Minnesota voters this week directed their state government
to stop diverting money intended for transportation to other budgets.
Nearly 60 percent of voters across the state approved a
change to the state's constitution that requires all motor vehicle sales taxes
to be dedicated solely for roads, bridges and transit. Currently, about half of
that tax revenue - 46 percent - is rerouted to the state's general fund, the Elk
River Star News reported.
The change is projected to generate about $300 million
annually after a five-year phase-in period. It will offer the state's first
dedicated source of funding for transit.
Transportation advocates said the proposal is a step in the
right direction but more than $1 billion is needed each year to meet
construction and maintenance needs.
Margaret Donahoe, legislative director of the Minnesota
Transportation Alliance, told "Land Line Now" on XM Satellite Radio that "because
the state has neglected transportation for many years and we have such a big
backlog of projects $300 million is not a huge amount of money in terms of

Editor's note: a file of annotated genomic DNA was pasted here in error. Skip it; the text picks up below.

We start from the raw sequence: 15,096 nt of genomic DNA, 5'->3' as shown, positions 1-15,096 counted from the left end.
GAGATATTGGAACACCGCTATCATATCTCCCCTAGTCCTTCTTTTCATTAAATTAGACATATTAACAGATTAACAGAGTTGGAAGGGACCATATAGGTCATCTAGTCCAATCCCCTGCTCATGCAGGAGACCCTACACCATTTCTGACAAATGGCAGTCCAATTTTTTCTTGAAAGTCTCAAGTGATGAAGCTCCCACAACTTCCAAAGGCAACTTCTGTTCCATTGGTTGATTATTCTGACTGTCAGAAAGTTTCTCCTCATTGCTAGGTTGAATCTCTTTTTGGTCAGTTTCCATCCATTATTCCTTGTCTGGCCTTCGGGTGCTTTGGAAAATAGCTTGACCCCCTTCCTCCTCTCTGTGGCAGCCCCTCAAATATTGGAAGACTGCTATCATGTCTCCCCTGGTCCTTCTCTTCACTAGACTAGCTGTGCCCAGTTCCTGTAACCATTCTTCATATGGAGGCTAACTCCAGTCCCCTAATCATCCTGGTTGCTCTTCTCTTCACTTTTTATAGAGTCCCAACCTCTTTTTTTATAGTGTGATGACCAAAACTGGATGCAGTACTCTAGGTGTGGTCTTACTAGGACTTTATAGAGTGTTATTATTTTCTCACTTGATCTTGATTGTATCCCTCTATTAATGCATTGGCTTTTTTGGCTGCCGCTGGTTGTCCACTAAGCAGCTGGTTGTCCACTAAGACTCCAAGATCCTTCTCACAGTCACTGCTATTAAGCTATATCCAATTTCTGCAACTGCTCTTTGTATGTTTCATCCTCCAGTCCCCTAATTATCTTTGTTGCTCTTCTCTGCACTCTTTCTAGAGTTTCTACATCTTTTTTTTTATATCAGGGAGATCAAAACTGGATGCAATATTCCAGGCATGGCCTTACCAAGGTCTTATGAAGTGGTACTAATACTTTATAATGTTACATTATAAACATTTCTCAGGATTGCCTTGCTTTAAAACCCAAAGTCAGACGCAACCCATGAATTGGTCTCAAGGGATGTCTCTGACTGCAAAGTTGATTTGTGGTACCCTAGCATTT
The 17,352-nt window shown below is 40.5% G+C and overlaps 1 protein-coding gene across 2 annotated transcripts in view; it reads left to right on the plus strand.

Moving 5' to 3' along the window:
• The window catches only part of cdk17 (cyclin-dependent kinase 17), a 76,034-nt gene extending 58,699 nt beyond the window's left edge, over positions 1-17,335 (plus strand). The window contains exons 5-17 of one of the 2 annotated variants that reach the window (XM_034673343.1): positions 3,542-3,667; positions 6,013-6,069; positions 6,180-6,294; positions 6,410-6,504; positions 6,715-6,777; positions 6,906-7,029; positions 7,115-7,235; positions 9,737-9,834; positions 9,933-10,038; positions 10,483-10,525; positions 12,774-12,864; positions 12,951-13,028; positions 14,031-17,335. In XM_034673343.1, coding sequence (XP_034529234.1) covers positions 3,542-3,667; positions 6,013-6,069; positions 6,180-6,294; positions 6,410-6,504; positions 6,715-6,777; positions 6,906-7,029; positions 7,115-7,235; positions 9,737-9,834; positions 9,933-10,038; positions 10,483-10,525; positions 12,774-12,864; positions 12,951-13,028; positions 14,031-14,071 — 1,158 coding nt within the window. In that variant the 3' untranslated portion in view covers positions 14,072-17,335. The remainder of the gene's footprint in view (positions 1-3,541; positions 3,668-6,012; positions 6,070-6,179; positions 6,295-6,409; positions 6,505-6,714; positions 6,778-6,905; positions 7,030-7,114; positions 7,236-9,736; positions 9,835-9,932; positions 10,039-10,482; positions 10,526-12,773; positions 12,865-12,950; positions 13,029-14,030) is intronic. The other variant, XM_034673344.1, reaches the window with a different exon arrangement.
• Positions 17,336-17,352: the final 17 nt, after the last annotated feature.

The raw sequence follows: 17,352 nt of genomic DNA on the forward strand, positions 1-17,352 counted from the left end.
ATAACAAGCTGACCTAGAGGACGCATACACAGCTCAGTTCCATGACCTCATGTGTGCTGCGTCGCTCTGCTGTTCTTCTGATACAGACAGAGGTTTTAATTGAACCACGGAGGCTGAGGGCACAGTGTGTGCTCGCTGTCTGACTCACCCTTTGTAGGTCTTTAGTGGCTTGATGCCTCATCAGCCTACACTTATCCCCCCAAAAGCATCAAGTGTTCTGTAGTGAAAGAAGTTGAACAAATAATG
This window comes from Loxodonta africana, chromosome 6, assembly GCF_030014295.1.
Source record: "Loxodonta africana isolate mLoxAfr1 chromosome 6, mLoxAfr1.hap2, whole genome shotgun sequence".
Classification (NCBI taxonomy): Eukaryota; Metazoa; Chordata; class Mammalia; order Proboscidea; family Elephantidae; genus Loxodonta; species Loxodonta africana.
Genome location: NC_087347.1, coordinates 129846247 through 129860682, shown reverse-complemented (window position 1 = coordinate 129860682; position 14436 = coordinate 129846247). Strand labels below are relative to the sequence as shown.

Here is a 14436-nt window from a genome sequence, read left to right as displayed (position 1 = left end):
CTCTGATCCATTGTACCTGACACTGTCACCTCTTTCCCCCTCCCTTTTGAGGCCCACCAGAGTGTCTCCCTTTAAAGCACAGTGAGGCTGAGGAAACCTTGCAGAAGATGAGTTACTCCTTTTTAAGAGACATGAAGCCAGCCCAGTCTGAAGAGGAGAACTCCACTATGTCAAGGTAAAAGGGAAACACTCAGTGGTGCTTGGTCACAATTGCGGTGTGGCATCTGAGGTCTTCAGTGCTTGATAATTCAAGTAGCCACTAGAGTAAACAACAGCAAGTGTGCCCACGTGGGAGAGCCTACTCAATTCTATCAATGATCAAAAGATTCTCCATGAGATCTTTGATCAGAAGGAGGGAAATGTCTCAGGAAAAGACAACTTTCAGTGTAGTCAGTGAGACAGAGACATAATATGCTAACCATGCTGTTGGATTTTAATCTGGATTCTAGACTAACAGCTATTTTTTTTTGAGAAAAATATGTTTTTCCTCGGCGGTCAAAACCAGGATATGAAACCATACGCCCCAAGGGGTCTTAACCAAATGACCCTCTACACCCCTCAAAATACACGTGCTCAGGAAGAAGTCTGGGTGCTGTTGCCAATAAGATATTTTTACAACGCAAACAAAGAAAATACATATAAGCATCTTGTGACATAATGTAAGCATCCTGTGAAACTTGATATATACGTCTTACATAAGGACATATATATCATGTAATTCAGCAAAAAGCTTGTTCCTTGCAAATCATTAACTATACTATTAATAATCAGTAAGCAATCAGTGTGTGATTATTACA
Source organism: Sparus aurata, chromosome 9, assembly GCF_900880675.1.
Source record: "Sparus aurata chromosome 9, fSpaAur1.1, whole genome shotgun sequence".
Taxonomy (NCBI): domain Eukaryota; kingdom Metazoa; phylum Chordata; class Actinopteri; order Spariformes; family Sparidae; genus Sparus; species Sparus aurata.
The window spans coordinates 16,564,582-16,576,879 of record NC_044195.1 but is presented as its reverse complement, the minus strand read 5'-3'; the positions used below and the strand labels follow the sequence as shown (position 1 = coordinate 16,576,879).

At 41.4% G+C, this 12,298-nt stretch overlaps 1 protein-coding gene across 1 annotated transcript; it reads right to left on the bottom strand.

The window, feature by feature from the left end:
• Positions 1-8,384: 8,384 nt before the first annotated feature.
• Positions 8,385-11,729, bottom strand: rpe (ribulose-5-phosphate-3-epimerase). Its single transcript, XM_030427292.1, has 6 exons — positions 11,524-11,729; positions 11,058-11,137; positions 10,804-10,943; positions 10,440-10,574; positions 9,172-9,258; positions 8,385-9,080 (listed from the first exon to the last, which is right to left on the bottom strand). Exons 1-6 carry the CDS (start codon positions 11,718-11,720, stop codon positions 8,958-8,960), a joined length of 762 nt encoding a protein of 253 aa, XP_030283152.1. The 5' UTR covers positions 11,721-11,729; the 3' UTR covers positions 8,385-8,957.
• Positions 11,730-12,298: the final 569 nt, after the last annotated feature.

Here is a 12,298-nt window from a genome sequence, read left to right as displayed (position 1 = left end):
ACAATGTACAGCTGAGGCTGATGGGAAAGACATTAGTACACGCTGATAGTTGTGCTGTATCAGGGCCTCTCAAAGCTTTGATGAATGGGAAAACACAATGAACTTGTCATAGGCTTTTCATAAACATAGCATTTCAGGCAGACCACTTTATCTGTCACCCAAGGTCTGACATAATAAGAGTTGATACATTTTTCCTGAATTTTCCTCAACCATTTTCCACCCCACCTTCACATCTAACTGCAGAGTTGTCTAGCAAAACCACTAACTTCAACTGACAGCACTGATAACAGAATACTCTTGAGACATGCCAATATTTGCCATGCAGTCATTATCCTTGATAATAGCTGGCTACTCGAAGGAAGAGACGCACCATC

Donahoe said the state still would need to pursue other
sources of revenue to pay for all the needed transportation work.
Opponents said the amendment was poorly worded because it
doesn't guarantee how money will be distributed between roads and transit. That
is of particular concern for rural communities who typically don't need money
"Do I think zero will go to roads? Probably not. Do I think
it could be 40 percent roads and 60 percent transit? I do think that," Rep. Dan
Dorman, R-Albert Lea, told KTTC-TV in Rochester, MN, in the days leading
up to Election Day.
Others said dedicating all MVST for transportation will hurt
schools and colleges, which rely heavily on general funds.
The Minnesota Legislature and Gov. Tim Pawlenty will need to
decide how to spend the money.
- By Keith Goble, state legislative editor